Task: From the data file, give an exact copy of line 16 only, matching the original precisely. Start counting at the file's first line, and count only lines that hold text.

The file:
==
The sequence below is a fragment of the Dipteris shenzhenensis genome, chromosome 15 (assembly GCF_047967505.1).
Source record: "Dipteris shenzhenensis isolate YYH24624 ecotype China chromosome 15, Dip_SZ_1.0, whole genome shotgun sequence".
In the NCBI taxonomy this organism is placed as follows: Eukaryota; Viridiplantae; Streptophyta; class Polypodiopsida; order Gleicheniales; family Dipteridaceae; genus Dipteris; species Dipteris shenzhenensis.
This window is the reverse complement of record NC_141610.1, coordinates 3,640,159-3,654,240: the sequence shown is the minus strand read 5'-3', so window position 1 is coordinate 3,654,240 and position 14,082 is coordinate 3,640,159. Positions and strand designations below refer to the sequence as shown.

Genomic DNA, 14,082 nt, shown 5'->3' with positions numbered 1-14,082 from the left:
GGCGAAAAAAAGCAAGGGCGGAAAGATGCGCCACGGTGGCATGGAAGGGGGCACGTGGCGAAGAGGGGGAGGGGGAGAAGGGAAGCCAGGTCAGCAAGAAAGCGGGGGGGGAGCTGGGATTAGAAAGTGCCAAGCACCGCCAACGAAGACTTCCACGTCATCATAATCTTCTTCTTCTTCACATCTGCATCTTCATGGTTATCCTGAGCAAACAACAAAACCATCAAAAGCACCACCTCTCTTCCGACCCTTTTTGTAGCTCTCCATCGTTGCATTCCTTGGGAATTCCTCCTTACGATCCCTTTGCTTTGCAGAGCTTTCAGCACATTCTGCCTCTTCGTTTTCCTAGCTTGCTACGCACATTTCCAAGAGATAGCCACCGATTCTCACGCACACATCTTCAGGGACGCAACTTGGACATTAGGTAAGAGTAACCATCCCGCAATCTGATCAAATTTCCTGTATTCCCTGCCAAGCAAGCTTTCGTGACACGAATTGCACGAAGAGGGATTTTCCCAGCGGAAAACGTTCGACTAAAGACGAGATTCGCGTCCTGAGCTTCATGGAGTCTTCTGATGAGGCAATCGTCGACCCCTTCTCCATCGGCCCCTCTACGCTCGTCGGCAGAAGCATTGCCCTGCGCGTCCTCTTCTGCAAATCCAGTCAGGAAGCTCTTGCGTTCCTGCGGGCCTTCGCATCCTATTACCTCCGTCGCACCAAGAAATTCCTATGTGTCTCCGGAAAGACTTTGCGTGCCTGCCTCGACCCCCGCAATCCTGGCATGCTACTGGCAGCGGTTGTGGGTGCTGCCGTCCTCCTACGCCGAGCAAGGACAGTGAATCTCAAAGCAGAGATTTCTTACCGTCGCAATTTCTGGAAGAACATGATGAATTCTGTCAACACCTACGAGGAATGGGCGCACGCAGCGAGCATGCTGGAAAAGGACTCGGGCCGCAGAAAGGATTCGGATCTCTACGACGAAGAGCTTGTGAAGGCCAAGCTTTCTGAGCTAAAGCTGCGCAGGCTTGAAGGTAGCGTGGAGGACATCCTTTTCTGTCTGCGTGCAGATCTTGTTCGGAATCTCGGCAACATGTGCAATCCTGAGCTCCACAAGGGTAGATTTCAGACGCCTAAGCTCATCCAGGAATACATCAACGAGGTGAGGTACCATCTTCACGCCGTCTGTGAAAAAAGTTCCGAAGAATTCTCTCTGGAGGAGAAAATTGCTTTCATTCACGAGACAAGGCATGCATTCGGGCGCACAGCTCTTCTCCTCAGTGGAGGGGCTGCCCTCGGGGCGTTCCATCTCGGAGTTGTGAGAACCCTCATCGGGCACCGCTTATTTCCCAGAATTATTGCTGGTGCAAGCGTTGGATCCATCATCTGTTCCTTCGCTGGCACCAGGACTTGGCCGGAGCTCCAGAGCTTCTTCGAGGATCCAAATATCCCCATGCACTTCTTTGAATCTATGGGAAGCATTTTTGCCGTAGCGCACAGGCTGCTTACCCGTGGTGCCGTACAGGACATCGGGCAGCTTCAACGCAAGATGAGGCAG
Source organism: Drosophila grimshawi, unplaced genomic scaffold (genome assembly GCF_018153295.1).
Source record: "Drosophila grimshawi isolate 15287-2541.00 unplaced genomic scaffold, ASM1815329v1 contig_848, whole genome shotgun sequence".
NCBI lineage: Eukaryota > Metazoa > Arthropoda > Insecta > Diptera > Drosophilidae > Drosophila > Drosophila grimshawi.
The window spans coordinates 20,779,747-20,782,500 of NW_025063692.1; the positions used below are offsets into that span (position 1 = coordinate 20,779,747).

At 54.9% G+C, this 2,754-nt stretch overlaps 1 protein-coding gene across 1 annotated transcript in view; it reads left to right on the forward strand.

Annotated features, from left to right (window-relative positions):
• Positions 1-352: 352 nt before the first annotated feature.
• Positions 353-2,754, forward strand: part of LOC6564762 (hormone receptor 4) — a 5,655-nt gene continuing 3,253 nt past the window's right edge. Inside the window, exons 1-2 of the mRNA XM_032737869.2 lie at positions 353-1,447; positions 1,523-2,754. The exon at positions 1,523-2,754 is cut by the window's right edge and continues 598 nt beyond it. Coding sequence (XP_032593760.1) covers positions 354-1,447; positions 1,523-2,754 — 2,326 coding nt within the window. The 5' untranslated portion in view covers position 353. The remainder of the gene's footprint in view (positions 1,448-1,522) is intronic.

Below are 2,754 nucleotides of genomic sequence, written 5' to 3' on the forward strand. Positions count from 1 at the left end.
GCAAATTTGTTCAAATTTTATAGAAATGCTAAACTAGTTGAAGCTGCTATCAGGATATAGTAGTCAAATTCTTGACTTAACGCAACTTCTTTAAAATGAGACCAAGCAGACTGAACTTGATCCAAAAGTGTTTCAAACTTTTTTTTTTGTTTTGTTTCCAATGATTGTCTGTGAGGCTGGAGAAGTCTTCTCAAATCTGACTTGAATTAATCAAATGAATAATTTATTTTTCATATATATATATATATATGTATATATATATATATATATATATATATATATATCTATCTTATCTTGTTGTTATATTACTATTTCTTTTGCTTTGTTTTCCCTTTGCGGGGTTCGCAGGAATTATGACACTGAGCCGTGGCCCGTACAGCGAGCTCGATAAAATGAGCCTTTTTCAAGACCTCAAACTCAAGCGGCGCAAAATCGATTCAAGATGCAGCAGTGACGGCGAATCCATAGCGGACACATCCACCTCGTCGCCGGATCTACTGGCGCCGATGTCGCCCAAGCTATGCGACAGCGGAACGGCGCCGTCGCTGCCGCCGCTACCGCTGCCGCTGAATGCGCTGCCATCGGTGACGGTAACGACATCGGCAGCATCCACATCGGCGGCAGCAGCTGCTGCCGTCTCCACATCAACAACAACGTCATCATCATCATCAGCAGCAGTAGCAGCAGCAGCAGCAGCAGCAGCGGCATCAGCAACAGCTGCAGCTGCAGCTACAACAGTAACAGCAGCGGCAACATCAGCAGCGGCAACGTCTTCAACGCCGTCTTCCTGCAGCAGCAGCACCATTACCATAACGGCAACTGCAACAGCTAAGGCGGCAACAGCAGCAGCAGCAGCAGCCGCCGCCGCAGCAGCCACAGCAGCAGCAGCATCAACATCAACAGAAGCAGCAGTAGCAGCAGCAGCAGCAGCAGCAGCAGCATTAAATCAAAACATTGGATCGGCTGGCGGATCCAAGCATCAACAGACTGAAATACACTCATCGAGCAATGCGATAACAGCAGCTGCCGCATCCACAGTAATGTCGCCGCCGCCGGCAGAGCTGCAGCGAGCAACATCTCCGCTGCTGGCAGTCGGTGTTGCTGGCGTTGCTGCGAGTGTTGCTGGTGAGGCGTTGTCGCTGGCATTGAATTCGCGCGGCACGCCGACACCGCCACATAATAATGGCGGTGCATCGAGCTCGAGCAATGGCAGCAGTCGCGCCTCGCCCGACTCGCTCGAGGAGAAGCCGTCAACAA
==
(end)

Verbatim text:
GCAAATTTGTTCAAATTTTATAGAAATGCTAAACTAGTTGAAGCTGCTATCAGGATATAGTAGTCAAATTCTTGACTTAACGCAACTTCTTTAAAATGAGACCAAGCAGACTGAACTTGATCCAAAAGTGTTTCAAACTTTTTTTTTTGTTTTGTTTCCAATGATTGTCTGTGAGGCTGGAGAAGTCTTCTCAAATCTGACTTGAATTAATCAAATGAATAATTTATTTTTCATATATATATATATATATGTATATATATATATATATATATATATATATATATCTATCTTATCTTGTTGTTATATTACTATTTCTTTTGCTTTGTTTTCCCTTTGCGGGGTTCGCAGGAATTATGACACTGAGCCGTGGCCCGTACAGCGAGCTCGATAAAATGAGCCTTTTTCAAGACCTCAAACTCAAGCGGCGCAAAATCGATTCAAGATGCAGCAGTGACGGCGAATCCATAGCGGACACATCCACCTCGTCGCCGGATCTACTGGCGCCGATGTCGCCCAAGCTATGCGACAGCGGAACGGCGCCGTCGCTGCCGCCGCTACCGCTGCCGCTGAATGCGCTGCCATCGGTGACGGTAACGACATCGGCAGCATCCACATCGGCGGCAGCAGCTGCTGCCGTCTCCACATCAACAACAACGTCATCATCATCATCAGCAGCAGTAGCAGCAGCAGCAGCAGCAGCAGCGGCATCAGCAACAGCTGCAGCTGCAGCTACAACAGTAACAGCAGCGGCAACATCAGCAGCGGCAACGTCTTCAACGCCGTCTTCCTGCAGCAGCAGCACCATTACCATAACGGCAACTGCAACAGCTAAGGCGGCAACAGCAGCAGCAGCAGCAGCCGCCGCCGCAGCAGCCACAGCAGCAGCAGCATCAACATCAACAGAAGCAGCAGTAGCAGCAGCAGCAGCAGCAGCAGCAGCATTAAATCAAAACATTGGATCGGCTGGCGGATCCAAGCATCAACAGACTGAAATACACTCATCGAGCAATGCGATAACAGCAGCTGCCGCATCCACAGTAATGTCGCCGCCGCCGGCAGAGCTGCAGCGAGCAACATCTCCGCTGCTGGCAGTCGGTGTTGCTGGCGTTGCTGCGAGTGTTGCTGGTGAGGCGTTGTCGCTGGCATTGAATTCGCGCGGCACGCCGACACCGCCACATAATAATGGCGGTGCATCGAGCTCGAGCAATGGCAGCAGTCGCGCCTCGCCCGACTCGCTCGAGGAGAAGCCGTCAACAA